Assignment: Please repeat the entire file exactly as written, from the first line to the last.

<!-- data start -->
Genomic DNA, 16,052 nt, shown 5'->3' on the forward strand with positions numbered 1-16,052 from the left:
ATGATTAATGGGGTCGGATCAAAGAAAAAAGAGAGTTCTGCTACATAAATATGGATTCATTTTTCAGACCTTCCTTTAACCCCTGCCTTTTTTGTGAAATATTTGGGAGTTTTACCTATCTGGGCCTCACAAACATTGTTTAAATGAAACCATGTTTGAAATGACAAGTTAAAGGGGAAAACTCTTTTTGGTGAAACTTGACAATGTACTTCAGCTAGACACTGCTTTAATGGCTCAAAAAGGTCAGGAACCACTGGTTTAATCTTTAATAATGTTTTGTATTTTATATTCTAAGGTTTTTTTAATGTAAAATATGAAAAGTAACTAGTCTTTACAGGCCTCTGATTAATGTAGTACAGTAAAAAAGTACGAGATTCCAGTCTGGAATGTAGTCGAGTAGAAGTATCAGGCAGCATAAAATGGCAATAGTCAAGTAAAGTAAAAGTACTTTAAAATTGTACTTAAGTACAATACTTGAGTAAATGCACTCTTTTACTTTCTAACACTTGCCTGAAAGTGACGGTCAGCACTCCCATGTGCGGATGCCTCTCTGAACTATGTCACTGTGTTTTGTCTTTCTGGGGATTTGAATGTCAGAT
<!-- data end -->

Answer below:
Genomic DNA, 16,052 nt, shown 5'->3' on the forward strand with positions numbered 1-16,052 from the left:
ATGATTAATGGGGTCGGATCAAAGAAAAAAGAGAGTTCTGCTACATAAATATGGATTCATTTTTCAGACCTTCCTTTAACCCCTGCCTTTTTTGTGAAATATTTGGGAGTTTTACCTATCTGGGCCTCACAAACATTGTTTAAATGAAACCATGTTTGAAATGACAAGTTAAAGGGGAAAACTCTTTTTGGTGAAACTTGACAATGTACTTCAGCTAGACACTGCTTTAATGGCTCAAAAAGGTCAGGAACCACTGGTTTAATCTTTAATAATGTTTTGTATTTTATATTCTAAGGTTTTTTTAATGTAAAATATGAAAAGTAACTAGTCTTTACAGGCCTCTGATTAATGTAGTACAGTAAAAAAGTACGAGATTCCAGTCTGGAATGTAGTCGAGTAGAAGTATCAGGCAGCATAAAATGGCAATAGTCAAGTAAAGTAAAAGTACTTTAAAATTGTACTTAAGTACAATACTTGAGTAAATGCACTCTTTTACTTTCTAACACTTGCCTGAAAGTGACGGTCAGCACTCCCATGTGCGGATGCCTCTCTGAACTATGTCACTGTGTTTTGTCTTTCTGGGGATTTGAATGTCAGAT